Home' Trinidad and Tobago Guardian : February 2nd 2018 Contents news A9
Friday, February 2, 2018
Wife of missing diver
Were safety protocols followed?
RADHICA DE SILVA
Why was Chevonne Barthole-
mew sent to inspect a ship big-
ger than a football field without
being outfitted with a lifeline?
This is the question his wife
Pete-Ann Bartholemew wants
Fishermen, Coast Guard, Air
Guard and divers continued their
fourth day of searching with the
hope of finding the 37-year-old
Bartholemew disappeared at
sea on Monday while inspecting
the C Spirit oil tanker, anchored
off Gasparee Island, Chaguara-
The tanker is almost 1,000 feet
long, 230 feet wide and 70 feet in
Bartholemew was hired by
Trindivers Underwater Services
and went into the water with
another scuba diver Lee Bedeau
when he disappeared.
In an interview yesterday,
Pete-Ann said she spoke to ex-
perienced divers who said the
C Spirit was a massive ship and
scuba diving should not have
been the method used for the
She said Bartholemew should
have had a helmet and hose
which would have allowed him to
communicate with other divers
and a surface guide. Pete-Ann,
who was adamant that her hus-
band will survive, said she was
making preparations for a cele-
bration for his return home. She
said diving was Bartholemew’s
dream and they invested more
than $100,000 so that he could
become a certified and trained
commercial air diver.
Even though this is one of
the most dangerous jobs in the
world, Pete-Ann said her hus-
band loved it.
Pete-Ann said Bartholemew
worked in a highly competitive
field and was trying to establish
“Doing diving was not an easy
decision. We prayed about it. He
loves swimming and diving and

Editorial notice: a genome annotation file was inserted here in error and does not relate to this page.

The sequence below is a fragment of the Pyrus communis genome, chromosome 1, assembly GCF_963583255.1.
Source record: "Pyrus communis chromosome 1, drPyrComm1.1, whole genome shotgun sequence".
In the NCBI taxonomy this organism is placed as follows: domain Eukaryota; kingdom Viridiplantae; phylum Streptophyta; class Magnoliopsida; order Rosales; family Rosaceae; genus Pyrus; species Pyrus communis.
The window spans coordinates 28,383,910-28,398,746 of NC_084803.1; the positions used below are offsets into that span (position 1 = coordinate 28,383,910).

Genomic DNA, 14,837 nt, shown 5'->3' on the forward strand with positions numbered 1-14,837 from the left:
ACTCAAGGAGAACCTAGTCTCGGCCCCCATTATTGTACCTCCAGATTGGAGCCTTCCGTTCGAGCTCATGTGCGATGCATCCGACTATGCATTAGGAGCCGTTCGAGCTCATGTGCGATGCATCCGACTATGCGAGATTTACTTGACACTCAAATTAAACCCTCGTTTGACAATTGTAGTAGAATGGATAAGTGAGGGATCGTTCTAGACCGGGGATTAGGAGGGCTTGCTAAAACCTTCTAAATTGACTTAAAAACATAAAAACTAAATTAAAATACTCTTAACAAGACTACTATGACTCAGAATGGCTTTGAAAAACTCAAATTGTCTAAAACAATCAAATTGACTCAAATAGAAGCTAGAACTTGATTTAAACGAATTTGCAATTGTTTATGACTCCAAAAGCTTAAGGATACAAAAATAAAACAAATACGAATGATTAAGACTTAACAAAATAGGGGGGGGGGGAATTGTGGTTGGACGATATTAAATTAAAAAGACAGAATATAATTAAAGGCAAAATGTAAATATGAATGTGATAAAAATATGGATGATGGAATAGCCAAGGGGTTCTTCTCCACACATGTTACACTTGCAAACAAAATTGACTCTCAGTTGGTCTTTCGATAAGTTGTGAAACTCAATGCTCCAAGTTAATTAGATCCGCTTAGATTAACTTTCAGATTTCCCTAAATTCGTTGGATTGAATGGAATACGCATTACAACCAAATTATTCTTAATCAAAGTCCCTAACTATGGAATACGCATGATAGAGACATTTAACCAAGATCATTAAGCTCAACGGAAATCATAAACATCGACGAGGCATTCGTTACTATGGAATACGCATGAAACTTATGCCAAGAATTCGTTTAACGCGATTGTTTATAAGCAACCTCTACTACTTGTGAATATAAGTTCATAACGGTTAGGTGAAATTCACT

he was proud when he got cer-
tified in commercial air diving,”
Meanwhile, secretary of Fish-
ermen and Friends of the Sea
Gary Aboud said the area where
Bartholemew went missing has
dangerous currents when the
falling and rising tides meet.
This, he said, creates an under-
water typhoon in that area which
was very dangerous especially
when there were changing tides.
Owner of Trindives Underwa-
ter Services Brian Hamel-Smith
has not responded to questions.
His wife Susan Hamel-Smith
requested that questions be
emailed but no response was
Aboud questions Kallco getting
$1m per day for no work—Page A11
Pete-Ann Bartholemew, wife of missing diver Chevonne Bartholemew
(inset), at her Valencia home yesterday.
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Diving body calls for stricter standards
Divers usually compete for limited
jobs but the disappearance of their
colleague, Chevonne Bartholemew,
has brought the diving fraternity
and they are calling for an end to
commercial scuba air diving in T&T.
In an interview yesterday, pres-
ident of the Divers Association of
T&T Rupert Paul said this form of
air diving posed serious risks.
He said if Bartholemew had a hel-
met and hose, he would not have
Paul said the Association will
meet with the T&T Bureau of Stand-
ards on February 15, to discuss the
Demanding legislative changes to
protect divers, the Association said
companies operating within the oil
and gas sector must be regulated.
He said stipulations should be
made to outfit divers with helmets
and hose rather than scuba gear
when doing commercial air diving
Paul said this method was not
safe for commercial divers as they
have no lifeline or surface commu-
nication. He said scuba diving is
“We think scuba should only be
used for recreational purposes or
for the filming of documentaries
but as far as shipping jobs are con-
cerned, it should be stopped,” Paul
Association member Antonio
O’Connor said scuba divers have no
form of communication unless you
are using signals or have some con-
tact with someone on the surface.
“Once it is commercial diving you
should not be doing scuba. This
has been outlawed in England and
America. With scuba, you don’t
have a continuous flow of air and
you work with a limited time and
depth,” O’Connor said.
He noted that divers are under-
paid for high-risk jobs.
He said companies must have a
qualified supervisor on the job, a
proper safety profile of the job and
a proper contingency plan.
The area where Bartholemew
disappeared had over 100 feet of
water, O’Connor said.
He said Trinidad had about 130
divers who competed to get jobs
but the disappearance of Barthole-
mew had forced many to take stock
of potential risks.
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